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Feminist Media Studies Gender under fire: portrayals of military women in the Australian print media

The news media is historically recognised for producing and reinforcing gendered norms and binaries. Correspondingly militaries are institutions where gender roles and expectations create contention. We conducted a content analysis of two Australian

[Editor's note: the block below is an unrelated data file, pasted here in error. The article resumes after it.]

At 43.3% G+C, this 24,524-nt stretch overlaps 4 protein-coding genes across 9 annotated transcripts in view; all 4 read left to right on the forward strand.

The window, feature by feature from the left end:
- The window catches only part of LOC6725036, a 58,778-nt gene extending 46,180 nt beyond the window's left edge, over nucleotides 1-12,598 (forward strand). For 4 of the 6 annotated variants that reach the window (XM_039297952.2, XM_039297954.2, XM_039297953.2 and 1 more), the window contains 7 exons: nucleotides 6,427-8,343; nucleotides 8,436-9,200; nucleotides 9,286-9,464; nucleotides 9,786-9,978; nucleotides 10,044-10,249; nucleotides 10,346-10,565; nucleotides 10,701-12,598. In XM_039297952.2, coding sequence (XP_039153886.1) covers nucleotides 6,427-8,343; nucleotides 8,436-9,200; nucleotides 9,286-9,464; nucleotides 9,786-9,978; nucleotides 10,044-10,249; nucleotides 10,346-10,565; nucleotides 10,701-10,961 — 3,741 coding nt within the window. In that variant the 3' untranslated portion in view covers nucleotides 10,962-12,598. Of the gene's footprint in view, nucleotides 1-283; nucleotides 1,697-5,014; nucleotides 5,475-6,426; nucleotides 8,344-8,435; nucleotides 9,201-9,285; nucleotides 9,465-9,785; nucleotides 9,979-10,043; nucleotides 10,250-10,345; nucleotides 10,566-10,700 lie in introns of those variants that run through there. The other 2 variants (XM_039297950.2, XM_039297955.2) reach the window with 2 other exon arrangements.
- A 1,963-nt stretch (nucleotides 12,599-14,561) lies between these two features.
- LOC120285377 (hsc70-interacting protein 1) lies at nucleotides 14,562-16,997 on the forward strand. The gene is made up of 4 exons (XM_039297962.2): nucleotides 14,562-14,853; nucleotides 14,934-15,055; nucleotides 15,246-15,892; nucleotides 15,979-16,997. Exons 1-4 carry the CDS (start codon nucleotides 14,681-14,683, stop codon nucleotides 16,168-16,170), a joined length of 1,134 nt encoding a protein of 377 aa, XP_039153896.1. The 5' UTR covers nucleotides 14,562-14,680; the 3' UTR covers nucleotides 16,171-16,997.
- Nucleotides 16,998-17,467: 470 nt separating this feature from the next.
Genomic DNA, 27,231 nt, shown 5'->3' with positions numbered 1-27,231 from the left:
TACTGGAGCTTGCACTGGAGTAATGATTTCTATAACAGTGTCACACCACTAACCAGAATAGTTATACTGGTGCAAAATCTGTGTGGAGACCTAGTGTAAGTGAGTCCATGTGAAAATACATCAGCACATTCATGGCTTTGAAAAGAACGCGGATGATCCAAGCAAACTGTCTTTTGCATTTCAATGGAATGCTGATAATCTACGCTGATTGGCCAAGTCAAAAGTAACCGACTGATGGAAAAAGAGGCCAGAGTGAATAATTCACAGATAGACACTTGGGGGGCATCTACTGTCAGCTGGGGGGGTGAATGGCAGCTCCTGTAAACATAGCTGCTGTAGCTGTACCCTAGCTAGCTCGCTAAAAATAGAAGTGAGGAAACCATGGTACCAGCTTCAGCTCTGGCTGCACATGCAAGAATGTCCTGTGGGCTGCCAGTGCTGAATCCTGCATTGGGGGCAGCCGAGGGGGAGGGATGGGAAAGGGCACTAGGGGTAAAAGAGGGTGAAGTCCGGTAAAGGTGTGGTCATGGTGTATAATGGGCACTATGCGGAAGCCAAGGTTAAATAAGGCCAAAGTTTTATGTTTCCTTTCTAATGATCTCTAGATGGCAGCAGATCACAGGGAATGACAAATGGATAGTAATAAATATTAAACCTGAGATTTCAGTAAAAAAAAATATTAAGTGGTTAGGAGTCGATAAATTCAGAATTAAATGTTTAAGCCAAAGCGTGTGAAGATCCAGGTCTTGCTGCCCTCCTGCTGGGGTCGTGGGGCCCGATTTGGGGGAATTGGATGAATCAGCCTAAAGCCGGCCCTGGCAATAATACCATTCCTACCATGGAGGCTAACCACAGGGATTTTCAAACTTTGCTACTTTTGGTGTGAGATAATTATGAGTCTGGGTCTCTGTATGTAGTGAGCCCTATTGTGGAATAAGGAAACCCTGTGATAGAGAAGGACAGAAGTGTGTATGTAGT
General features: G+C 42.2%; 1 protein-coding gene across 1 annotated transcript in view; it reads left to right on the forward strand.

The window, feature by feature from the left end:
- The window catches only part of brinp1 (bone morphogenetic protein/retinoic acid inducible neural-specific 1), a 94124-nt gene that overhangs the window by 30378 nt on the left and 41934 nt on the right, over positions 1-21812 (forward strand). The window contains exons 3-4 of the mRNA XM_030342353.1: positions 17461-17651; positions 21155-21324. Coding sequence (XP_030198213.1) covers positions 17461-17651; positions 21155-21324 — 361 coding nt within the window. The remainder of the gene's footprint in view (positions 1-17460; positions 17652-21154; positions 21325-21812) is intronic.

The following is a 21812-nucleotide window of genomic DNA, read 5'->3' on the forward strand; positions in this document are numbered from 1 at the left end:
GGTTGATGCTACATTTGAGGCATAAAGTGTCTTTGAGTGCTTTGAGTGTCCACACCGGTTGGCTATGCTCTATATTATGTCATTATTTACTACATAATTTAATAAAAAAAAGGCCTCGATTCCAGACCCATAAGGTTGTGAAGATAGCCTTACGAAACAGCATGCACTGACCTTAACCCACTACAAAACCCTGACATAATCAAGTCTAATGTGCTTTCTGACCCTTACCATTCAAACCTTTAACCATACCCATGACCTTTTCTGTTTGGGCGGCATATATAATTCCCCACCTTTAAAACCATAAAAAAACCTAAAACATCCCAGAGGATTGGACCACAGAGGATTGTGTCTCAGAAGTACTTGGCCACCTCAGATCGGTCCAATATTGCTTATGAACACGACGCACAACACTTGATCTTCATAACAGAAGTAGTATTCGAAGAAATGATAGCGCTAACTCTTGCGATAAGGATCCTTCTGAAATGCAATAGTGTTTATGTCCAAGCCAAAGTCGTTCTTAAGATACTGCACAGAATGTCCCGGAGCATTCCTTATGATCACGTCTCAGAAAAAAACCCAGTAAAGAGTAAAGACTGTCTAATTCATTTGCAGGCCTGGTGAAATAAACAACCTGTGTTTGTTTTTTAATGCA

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  Full Terms & Conditions of access and use can be found athttps://www.tandfonline.com/action/journalInformation?journalCode=rfms20 Feminist Media Studies ISSN: 1468-0777 (Print) 1471-5902 (Online) Journal homepage: https://www.tandfonline.com/loi/rfms20 Gender under fire: portrayals of military women inthe Australian print media Donna Bridges & Ben Wadham To cite this article:  Donna Bridges & Ben Wadham (2019): Gender under fire:portrayals of military women in the Australian print media, Feminist Media Studies, DOI:10.1080/14680777.2019.1592208 To link to this article: https://doi.org/10.1080/14680777.2019.1592208 Published online: 01 Apr 2019.Submit your article to this journal View Crossmark data  Gender under  󿬁 re: portrayals of military women in theAustralian print media Donna Bridges  a and Ben Wadham  b a School of Humanities and Social Sciences, Charles Sturt University, Bathurst, Australia;  b College of Education, Psychology & Social Work, Flinders University, Adelaide, Australia ABSTRACT  The news media is historically recognised for producing and rein-forcing gendered norms and binaries. Correspondingly militariesare institutions where gender roles and expectations create con-tention. We conducted a content analysis of two Australian broad-sheets; the  Australian  and the  Sydney Morning Herald  . Weinvestigated how military women were represented between1997 and 2017, exploring three categories (1). Gendered violence(2). Combat (3). Organisational. This article examines  󿬁 ndingsabout Gendered violence which was reported on substantiallymore than the other categories; the act of silencing women ’ svoice and experience was highest here when the author wasmale. The  “ Skype A ff  air ”  attracted considerable media attentionand whilst reporting did not sensationalise violence againstwomen, reporters engaged in journalistic devices that diminishedthe perpetrator/s role whilst positioning the victim centrally; using “ hijacking ”  maneuvers to prioritise stories about men, omitwomen ’ s agency, and provide a smokescreen to conceal the dys-function of institutional gendered violence within the military.Feminism and feminist commentary was poorly represented, pro-viding no meaningful contribution within the sample. We con-clude that the focus on women as sexual beings and victims inthe print media in Australia reproduces stereotypes of genderroles that create and perpetuate gender inequalities. ARTICLE HISTORY Received 4 April 2018Revised 3 March 2019Accepted 5 March 2019 KEYWORDS Women in the military;gender; content analysis;print media; genderedviolence Introduction Lance Corporal Hannah Evans (2013) maintains that the Australian media only showinterest in Australian Defence Force (ADF) personnel when issues of equality arise withinthe institution. Conversely, Ben Wadham (2016, 553) has argued, that the media ’ sinterest in the ADF is mostly in relation to  “ scandal, ”  or in events that occur when theotherwise secret a ff  airs of the closed institution of the military become suddenly visible,a spectacle to be witnessed through the lens of the press. Indeed, in recent years therehas been an escalation in newspaper reporting about women who serve in theAustralian military. This escalation was initiated by a crime committed by male cadetsat the Australian Defence Force Academy (ADFA) that became a media scandal(Wadham 2016). The incident, known as the  “ Skype Sex Scandal ”  or  “ Skype A ff  air ” CONTACT  Donna Bridges dbridges@csu.edu.au FEMINIST MEDIA STUDIEShttps://doi.org/10.1080/14680777.2019.1592208 © 2019 Informa UK Limited, trading as Taylor & Francis Group  occurred when a male cadet live streamed a sexual encounter between himself anda female cadet to his male friends in another room. This was done without the knowl-edge of the young woman who, later, took her story to the press. The Skype A ff  airsparked intense media coverage as well as scrutiny into the treatment of women in theADF and the handling of sexual harassment and sexual assault cases by military justiceprocesses. This article reports on research into how the Australian print media has coveredissues concerning women personnel in the ADF. Using a content analysis of two of Australia ’ s most widely distributed broadsheets; the  Australian  and the  Sydney Morning Herald (SMH) , we investigated how the print media represented militarywomen during a 20-year period (1997 – 2017) and what they speci 󿬁 cally reported onin relation to three themes: (1). Gendered Violence (bullying, abuse, sexual violence,and harassment) (2). Combat (women serving in the combat arms and associateddiscussions) and (3). Organisational (the roles of female personnel operationally, inemployment, recruitment/retention). This article reports on the  󿬁 ndings from the  󿬁 rstcategory, Gendered Violence. We considered how the print media represent gen-dered violence, a pervasive issue in the ADF, in relation to both victims andperpetrators. We asked whose voices are most prominent and what issues are mostlyreported on. We also entered into this research aware of two other contributingfactors that are worthy of investigation. The  󿬁 rst we observed in both media report-ing and in the literature — the argument that  “ left wing political agendas and femin-ism ”  were driving gender change in the ADF (see Ben Wadham, et al. 2018). Therefore, we asked how the print media represents feminism and feminist agendasin regards to gender integration in the ADF. The other factor was media ownershipin Australia and its impact on reporting about gendered violence. This was vitalbecause the Murdoch press conglomerate, News Corps (formally News Limited), owna 70 percent monopoly of Australian media (David McKnight 2010) and is known todrive a conservative, white, heteronormative, masculine agenda (Robert Manne2011). To be sure, the media landscape in Australia is a noteworthy site of genderanalysis (Janine Little 2012). The research reported on here is also signi 󿬁 cant for, andtransferable to, other western countries that face similar issues in relation to genderequality in their defence forces. This research makes an srcinal contribution to the Australia context as the issue of how women in the ADF are represented has not been attempted before. Where wemake a unique and important contribution is in the understanding of the practice of  “ hijacking. ”  We identify, and make visible, journalistic strategies and devices that operateto sustain unequal gender relations through hijacking. Rosalind Gill (2011) used the termto describe how journalists hijacked the word  “ sexism ”  thereby diminishing its legiti-macy and meaning. Frederick Attenborough ’ s (2013, 695) work takes this further by showing how the media  “ perform a particular kind of   ‘ mockery ’  and  ‘ hijacking ’  of sexism. ”  Carrie Rentschler (2015) shows how women used hijacking as an empowering Twitter strategy to transform and challenge victim blaming rape discourse. In this paperwe use the concept of hijacking to describe the misappropriation of stories aboutwomen by journalists. We demonstrate how journalists use hijacking strategies to divertattention and interest away from women as a smoke screen that operates to concealsexism, sexualisation, and sexual assault of women. These strategies work to neutralise 2 D. BRIDGES AND B. WADHAM  perpetrator responsibility for gendered violence against women while centralisingwomen in the crimes perpetrated against them. Understanding media practices of representation demonstrates the gendered character of the news media, its dispositionto gender issues, such as sexual assault, and the ways in which the representationsreproduce or transform the male dominated character of the news media. Raisingawareness of sexual assault against women in male dominated institutions can be usefulin generating gender equality, however if those representations are gender biased thisbene 󿬁 t can be eroded. The article starts with an outline of the journey of women ’ s integration into theADF. We consider organisational reform in the ADF and government responses to thepervasive issue of gendered violence in the ADF. We then provide a brief discussionof feminist analysis and critique of the news media and its portrayal of women asdomestic, passive, and sexual. Here we explore the role of the news media in “ framing ”  stories in such a way that they reinforce dominant culture and unequalgender relations in society. We also provide background on media ownership inAustralia including critical assessments of its in 󿬂 uence on discussions about genderand gender equity. The aforementioned  “ Skype A ff  air ”  attracted considerable media attention in 2011.Whilst reporting did not sensationalise violence against women, certainly an improve-ment on past coverage, reporters did engage in journalistic devices that diminishedthe perpetrator/s role whilst positioning the victim centrally; silencing women ’ s voices,using hijacking maneuvers to prioritise stories about men, omit women ’ s agency, andprovide a smokescreen to conceal the dysfunction of institutional gendered violencewithin the military. Feminism and feminist commentary was poorly represented, pro-viding no meaningful contribution within the sample. We conclude that the focus onwomen as sexual beings and victims in the print media in Australia remains deeplyproblematic. Indeed, the news media is diverse at the same time that it is signi 󿬁 cantlymonopolised. The Murdoch regime being a clear example of how the media messagecan be manufactured by the conservative, neoliberal, corporate press (see below).Moreover, through their framing of women ’ s issues the media can contribute to thereproduction of power relations that continue to subordinate women in relation tomen. We can see this in the  “ war story ”  as much as the domestic story of womenexperiencing sexual assault in the military. Miriam Cooke (1997) writes that representa-tions of the war story must rely upon heavily normalised ideals of the world, of whichgender is a central organising trope. In fact, to work, the war story depends ontraditional gendered notions of masculinity and femininity such as women ’ s need forprotection being the reason men must  󿬁 ght, or outworn essentialist clichés of men ’ saggressivity and women ’ s paci 󿬁 sm (Donna Bridges 2006; Cooke 1997; Joshua Goldstein 2001). Ultimately, representations of women in the military, by a news media unable todivorce itself from essentialist and dichotomous notions of gender, re 󿬂 ect a distortedview of military gender relations. Such gendered narratives of female military person-nel frame women as victims and at the same time as responsible for crimes againstthem. Reducing women ’ s experience to sexual assault and sexual exploitation isa powerful act that reproduces gender inequalities, perpetuates stereotypes of genderroles and devalues women (Melissa Graham and Stephanie Rich 2014). FEMINIST MEDIA STUDIES 3  Gender integration in the ADF: mainstreaming women ’ s roles Women ’ s roles in the ADF have been steadily increasing since the Boer War (1899 – 1902)when a small group of women shipped out to Africa as nursing personnel. Women haveserved, according to personnel needs, in both world wars, in Vietnam as nurses, andsubsequently on every war front and United Nations Peacekeeping mission Australia hasparticipated in (Bridges 2006; Scott Davison 2007). Change in the gendered order of the ADF has been driven by signi 󿬁 cant changein civil society. First by personnel requirements in both world wars and then in the1960s and 70s when social pressure, brought about by anti-Vietnam War sentimentand the human rights movement, pressed for the end of male conscription andresulted in an entirely volunteer force. Notably, the Sexual Revolution and thewomen ’ s rights movement challenged gender inequality and sex role stereotypingand unleashed a period of unparalleled social change which contributed to policychange in the ADF. In 1969, after much pressure from senior women, policy requiringwomen to leave the ADF Women ’ s Services after marriage was overturned. Though,remaining in service was conditional to the ADF requiring her  “ special talents, ”  andher husband ’ s written consent (married women could not be recruited). In 1974,policy to allow women to serve during and after pregnancy was implemented. Thiswas followed by paid maternity leave in 1975 and equal pay between 1977 and 1979(Bridges 2006). Between 1977 and 1985 Women ’ s Services were disbanded reassign-ing women  “ from a purely bene 󿬁 cent capacity to full integration into mainstreammilitary occupations ”  (Davison 2007, 60). Eliminating conscription in Australia andintegrating women into the mainstream ADF may have been born of necessity andpressure from civil society, but change has not come without problems for servingwomen. Persistent workplace discrimination, harassment, and assault have causedsubstantial recruitment and retention issues and made many women ’ s lives asmilitary personnel untenable. In-house scandals in the ADF have been persistentand numerous. A federal parliamentary inquiry into sexual harassment in the ADF in1992 investigated complaints of sexual harassment on the HMAS Swan. The 1996,Burton Report investigated cultural, social, and institutional barriers to women ’ semployment but apart from some initiatives such as the establishment of theDefence Equity Organisation, problems improved little by means of investigationsand inquiries. Pervasive assaults against women at ADFA resulted in the Review intothe Policies and Practices to deal with Sexual Harassment and Sexual O ff  ences atADFA (Bronwyn D. Grey 1998) and in 2001 a report commissioned by defence,A Survey of Experience of Unacceptable Behaviour in the ADF (Michael Power2001) was released.Whilst policy reform and milestones for women have been considerable, strategies toretain women have only made marginal gains. The ADF has focused its e ff  orts on creatinganattractivecareerpathforwomen;however,themasculinecultureoftheADFhasmeantthat women do not encounter an institution free of gendered violence. The Skype A ff  air,discussed above, is a case in point. It instigated six cultural reviews of the ADF, includingthe Australian Human Rights Commission ’ s Review into the Treatment of Women in theAustralian Defence Force Academy (Elizabeth Broderick  2011). 4 D. BRIDGES AND B. WADHAM